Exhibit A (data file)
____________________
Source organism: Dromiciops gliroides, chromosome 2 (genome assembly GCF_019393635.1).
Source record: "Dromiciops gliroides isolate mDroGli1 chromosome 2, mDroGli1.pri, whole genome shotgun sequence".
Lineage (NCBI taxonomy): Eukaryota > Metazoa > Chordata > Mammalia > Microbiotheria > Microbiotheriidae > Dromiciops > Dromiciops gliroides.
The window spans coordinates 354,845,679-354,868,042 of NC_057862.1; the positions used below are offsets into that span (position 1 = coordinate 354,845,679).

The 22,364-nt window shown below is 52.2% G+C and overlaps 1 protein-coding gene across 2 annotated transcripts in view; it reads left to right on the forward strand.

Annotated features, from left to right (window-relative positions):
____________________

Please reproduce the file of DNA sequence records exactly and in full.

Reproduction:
Source organism: Dromiciops gliroides, chromosome 2 (genome assembly GCF_019393635.1).
Source record: "Dromiciops gliroides isolate mDroGli1 chromosome 2, mDroGli1.pri, whole genome shotgun sequence".
Lineage (NCBI taxonomy): Eukaryota > Metazoa > Chordata > Mammalia > Microbiotheria > Microbiotheriidae > Dromiciops > Dromiciops gliroides.
The window spans coordinates 354,845,679-354,868,042 of NC_057862.1; the positions used below are offsets into that span (position 1 = coordinate 354,845,679).

The 22,364-nt window shown below is 52.2% G+C and overlaps 1 protein-coding gene across 2 annotated transcripts in view; it reads left to right on the forward strand.

Annotated features, from left to right (window-relative positions):